What is the key to selling EW programs to leadership, either in the Army or the Pentagon?
What it comes down to is this: What is the acceptable level of risk to senior leaders? Give me the money you use to sustain one squadron—what we could with that for Army EW!
Are you seeing a difference in the Army's approach to EW, especially in training the troops getting ready to deploy?
For a long time there was no EW play for the units training for deployment. Now, all of the Army [combat training centers] receive ground-EW training. We are working with the commanders to incorporate EW. We didn't have the time before. We didn't have the people. We didn't have the money. Now the EW officers are part of the units, training with the commanders. EW officers can go to Aberdeen [Proving Ground, Md.,] to get first-hand experience.
Do you have any joint efforts with the Marine Corps for EW platforms?
We are looking at unmanned aircraft with electronic-attack capability. There is a lot of cross-talk between us and the Marines. We feel the technology is there. But the last thing we need is an EW-unique aircraft.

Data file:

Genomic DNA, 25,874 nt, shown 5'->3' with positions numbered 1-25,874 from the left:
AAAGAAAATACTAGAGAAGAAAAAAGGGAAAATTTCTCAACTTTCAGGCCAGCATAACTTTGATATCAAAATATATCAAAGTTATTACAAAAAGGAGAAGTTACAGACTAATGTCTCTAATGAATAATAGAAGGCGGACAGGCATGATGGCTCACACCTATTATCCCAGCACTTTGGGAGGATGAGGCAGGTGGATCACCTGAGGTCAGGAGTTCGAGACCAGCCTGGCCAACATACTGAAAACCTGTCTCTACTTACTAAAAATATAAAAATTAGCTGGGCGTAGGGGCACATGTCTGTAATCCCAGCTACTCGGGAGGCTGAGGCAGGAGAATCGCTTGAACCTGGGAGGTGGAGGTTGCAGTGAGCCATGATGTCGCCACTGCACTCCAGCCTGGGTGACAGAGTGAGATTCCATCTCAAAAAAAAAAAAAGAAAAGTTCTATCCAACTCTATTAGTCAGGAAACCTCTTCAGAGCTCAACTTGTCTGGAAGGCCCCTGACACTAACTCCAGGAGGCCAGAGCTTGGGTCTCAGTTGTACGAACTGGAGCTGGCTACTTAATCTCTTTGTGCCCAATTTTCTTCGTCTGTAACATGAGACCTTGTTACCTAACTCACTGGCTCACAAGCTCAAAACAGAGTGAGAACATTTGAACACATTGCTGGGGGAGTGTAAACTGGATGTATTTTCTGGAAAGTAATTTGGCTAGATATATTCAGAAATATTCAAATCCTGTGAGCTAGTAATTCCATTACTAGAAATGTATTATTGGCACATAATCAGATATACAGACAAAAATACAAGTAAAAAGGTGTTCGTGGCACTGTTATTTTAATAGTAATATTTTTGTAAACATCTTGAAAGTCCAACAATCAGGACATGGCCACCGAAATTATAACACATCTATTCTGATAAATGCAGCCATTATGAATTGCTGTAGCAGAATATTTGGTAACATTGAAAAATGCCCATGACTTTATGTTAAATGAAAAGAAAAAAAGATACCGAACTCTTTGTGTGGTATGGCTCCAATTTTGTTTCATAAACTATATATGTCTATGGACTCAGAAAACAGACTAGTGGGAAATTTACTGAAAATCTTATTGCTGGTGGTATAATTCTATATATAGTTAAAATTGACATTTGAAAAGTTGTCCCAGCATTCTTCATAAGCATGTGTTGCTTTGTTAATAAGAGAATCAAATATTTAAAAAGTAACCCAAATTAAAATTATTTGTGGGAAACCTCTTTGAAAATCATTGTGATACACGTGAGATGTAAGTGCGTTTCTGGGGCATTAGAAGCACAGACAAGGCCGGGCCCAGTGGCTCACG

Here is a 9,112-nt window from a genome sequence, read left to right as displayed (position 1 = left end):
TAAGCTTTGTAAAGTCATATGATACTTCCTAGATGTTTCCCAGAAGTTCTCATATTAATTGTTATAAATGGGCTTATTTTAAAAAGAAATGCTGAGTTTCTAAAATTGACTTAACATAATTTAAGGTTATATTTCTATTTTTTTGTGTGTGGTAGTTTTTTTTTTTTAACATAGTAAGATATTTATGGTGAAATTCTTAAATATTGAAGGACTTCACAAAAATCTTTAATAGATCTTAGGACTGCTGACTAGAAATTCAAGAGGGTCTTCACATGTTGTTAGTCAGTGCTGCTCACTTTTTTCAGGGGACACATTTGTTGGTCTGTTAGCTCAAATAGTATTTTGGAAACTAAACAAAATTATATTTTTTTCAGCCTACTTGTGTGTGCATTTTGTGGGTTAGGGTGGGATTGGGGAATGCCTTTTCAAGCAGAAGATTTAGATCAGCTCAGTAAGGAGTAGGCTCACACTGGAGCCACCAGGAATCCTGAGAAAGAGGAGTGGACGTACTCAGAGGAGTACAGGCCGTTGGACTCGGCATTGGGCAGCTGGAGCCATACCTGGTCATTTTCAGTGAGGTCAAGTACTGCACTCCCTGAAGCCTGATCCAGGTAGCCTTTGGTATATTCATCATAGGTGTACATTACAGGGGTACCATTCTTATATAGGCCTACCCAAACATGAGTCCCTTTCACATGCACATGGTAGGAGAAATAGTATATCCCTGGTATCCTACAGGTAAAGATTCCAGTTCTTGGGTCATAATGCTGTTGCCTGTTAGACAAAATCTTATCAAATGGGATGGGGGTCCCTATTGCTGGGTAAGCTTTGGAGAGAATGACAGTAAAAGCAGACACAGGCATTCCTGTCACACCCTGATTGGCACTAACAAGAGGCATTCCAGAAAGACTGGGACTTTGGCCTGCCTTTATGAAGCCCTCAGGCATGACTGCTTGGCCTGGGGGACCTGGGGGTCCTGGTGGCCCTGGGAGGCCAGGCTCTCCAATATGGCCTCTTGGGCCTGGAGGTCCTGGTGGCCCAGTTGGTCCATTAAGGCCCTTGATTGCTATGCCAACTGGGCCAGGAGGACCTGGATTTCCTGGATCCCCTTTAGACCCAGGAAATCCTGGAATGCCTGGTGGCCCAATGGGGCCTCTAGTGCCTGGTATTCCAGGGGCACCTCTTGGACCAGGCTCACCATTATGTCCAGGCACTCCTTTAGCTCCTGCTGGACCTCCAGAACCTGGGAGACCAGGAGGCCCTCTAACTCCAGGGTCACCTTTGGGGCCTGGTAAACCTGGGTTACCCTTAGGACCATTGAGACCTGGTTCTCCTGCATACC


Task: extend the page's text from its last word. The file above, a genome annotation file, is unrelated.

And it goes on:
What is the most important upcoming Army EW development program?
The U.S. Army is getting close to putting out a request for proposal (RFP) for a battle management and planning tool for electronic warfare. We should have an RFP out within 18 months, and we plan to have initial operational capability in fiscal 2015. This is what the combatant commanders need.
As the chief of the U.S. Army's new Electronic Warfare Div., Col. Charles J. Ekvall's job is to provide the service with the means and resources to confuse and dupe an enemy. But there is no confusion about Ekvall's mission, which is to make electronic warfare (EW) a basic beat in the Army's battle rhythm, striking new notes for the service. Aviation Week Defense Editor Michael Fabey interviewed Ekvall recently in Washington.